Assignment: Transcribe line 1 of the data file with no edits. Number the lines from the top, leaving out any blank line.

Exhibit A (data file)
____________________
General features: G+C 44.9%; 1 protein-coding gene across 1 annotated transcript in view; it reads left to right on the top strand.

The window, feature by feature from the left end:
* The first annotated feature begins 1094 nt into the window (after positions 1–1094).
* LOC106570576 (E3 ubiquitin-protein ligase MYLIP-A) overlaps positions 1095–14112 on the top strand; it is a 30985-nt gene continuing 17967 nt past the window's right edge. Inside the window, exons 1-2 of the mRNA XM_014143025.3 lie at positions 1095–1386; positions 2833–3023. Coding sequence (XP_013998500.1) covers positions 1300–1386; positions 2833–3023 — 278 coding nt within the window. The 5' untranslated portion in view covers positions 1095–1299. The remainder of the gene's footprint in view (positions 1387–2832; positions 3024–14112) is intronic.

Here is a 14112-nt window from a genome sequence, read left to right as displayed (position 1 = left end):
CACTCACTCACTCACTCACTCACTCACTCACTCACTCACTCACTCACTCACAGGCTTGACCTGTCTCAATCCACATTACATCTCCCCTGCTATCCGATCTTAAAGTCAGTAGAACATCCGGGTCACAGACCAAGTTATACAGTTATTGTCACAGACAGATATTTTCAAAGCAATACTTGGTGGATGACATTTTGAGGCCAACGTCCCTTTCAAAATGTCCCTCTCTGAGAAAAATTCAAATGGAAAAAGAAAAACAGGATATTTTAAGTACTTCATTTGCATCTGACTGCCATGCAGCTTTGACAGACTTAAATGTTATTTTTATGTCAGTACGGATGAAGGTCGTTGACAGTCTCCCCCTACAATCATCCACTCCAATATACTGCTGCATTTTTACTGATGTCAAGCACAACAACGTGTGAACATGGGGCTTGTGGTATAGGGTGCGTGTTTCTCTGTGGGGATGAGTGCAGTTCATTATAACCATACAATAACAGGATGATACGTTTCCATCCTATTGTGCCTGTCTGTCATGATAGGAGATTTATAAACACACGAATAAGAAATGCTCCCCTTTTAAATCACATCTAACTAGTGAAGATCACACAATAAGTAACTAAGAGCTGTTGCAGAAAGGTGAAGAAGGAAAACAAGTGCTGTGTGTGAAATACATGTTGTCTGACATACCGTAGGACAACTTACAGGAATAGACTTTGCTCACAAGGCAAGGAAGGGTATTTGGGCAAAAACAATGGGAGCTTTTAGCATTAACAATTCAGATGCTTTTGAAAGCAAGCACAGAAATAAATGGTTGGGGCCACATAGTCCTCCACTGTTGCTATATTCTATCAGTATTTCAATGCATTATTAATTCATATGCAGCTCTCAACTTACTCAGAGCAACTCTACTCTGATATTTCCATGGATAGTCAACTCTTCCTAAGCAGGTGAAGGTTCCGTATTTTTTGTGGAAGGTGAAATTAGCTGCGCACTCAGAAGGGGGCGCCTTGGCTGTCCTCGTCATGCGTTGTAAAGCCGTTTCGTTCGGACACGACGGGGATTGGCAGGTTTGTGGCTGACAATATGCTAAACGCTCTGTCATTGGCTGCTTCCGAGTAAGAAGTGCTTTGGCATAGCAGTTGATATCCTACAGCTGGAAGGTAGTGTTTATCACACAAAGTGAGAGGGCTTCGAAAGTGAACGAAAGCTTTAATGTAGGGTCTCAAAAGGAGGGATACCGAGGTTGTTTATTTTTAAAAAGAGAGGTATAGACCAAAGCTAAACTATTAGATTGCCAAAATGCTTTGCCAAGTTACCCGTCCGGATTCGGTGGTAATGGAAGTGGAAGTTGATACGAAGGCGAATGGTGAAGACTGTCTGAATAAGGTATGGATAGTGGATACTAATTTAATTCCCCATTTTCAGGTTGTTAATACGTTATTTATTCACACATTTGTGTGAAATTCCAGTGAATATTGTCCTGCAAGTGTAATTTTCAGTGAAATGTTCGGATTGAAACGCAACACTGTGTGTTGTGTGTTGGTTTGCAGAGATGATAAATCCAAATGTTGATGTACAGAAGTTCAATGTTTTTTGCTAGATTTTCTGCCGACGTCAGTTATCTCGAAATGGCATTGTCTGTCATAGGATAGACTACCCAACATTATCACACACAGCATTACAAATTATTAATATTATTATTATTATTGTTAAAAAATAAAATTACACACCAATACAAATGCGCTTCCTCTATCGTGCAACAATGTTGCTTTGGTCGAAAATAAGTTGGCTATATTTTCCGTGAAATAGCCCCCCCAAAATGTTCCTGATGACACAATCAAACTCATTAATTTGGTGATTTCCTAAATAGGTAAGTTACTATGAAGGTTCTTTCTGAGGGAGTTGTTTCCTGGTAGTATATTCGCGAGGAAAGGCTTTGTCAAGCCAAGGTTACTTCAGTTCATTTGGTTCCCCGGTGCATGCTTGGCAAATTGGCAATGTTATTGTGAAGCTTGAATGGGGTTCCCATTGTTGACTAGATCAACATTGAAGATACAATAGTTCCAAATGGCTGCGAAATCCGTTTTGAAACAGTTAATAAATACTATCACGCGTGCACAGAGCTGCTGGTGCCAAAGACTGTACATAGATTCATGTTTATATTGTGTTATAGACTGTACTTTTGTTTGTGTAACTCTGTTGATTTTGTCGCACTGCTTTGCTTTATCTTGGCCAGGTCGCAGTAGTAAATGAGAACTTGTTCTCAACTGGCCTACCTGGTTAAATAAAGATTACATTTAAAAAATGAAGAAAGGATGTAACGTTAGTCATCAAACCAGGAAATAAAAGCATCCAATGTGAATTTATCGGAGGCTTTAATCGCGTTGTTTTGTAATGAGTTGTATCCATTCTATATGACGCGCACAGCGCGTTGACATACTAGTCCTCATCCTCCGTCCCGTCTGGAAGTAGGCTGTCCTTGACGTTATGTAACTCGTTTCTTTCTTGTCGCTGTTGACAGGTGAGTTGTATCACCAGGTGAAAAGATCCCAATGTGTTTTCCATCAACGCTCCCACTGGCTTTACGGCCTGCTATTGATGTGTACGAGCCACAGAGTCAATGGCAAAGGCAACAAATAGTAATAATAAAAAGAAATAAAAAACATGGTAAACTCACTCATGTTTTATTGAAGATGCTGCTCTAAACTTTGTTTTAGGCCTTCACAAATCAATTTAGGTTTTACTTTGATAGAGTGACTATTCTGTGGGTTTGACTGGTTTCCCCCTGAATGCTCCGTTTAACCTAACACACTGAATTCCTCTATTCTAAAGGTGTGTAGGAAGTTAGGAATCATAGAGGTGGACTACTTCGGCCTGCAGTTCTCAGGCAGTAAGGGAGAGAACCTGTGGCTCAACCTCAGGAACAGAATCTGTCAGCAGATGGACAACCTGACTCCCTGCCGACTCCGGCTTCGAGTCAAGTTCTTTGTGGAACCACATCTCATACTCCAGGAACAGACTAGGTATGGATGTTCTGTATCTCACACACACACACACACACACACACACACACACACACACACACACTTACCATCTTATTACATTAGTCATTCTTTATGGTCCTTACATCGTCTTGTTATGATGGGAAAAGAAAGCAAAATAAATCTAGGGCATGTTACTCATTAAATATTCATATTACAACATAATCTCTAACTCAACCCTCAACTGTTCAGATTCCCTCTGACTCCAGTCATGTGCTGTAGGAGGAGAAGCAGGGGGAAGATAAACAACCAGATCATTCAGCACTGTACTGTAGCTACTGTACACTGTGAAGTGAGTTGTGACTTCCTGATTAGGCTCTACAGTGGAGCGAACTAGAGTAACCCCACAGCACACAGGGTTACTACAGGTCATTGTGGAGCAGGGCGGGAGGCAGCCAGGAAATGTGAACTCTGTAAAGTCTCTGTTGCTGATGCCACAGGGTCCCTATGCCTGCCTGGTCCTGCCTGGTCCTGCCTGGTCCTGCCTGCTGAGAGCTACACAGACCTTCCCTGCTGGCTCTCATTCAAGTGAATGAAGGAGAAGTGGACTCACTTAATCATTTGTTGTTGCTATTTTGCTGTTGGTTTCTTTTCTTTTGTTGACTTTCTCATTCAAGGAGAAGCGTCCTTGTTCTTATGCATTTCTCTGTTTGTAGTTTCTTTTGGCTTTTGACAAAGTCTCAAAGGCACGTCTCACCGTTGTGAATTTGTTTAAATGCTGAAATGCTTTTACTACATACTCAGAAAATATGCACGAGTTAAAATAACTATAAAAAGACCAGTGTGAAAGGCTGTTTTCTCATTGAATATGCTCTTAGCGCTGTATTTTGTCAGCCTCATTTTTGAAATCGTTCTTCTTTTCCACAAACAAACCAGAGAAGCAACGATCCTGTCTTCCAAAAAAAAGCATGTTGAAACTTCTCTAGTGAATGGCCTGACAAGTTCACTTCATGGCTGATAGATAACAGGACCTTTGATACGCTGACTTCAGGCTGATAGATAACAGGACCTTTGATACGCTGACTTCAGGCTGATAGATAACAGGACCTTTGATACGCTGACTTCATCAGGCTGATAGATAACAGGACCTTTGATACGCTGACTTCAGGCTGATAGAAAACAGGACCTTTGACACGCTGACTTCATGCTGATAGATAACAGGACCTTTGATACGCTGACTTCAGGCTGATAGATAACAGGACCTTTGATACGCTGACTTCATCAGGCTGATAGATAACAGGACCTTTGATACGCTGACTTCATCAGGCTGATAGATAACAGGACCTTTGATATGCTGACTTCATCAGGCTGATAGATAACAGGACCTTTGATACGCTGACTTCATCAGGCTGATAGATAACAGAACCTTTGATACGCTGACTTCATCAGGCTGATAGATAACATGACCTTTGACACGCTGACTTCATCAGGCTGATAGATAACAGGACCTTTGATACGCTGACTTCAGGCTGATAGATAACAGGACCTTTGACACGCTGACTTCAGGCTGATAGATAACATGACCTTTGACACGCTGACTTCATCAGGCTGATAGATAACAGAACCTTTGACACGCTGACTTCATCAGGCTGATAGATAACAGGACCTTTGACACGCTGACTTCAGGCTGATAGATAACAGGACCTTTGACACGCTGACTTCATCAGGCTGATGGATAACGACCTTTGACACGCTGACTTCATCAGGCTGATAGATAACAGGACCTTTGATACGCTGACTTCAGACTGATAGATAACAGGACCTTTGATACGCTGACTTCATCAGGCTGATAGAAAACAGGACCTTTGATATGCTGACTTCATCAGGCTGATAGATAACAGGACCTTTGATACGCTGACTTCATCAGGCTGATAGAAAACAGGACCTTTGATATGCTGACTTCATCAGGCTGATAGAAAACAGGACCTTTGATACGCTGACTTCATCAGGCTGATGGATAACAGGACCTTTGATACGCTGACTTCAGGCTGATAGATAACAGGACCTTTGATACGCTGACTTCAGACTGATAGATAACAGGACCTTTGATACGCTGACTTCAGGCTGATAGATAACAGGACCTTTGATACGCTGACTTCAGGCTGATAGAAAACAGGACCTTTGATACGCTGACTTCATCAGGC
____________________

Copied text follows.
General features: G+C 44.9%; 1 protein-coding gene across 1 annotated transcript in view; it reads left to right on the top strand.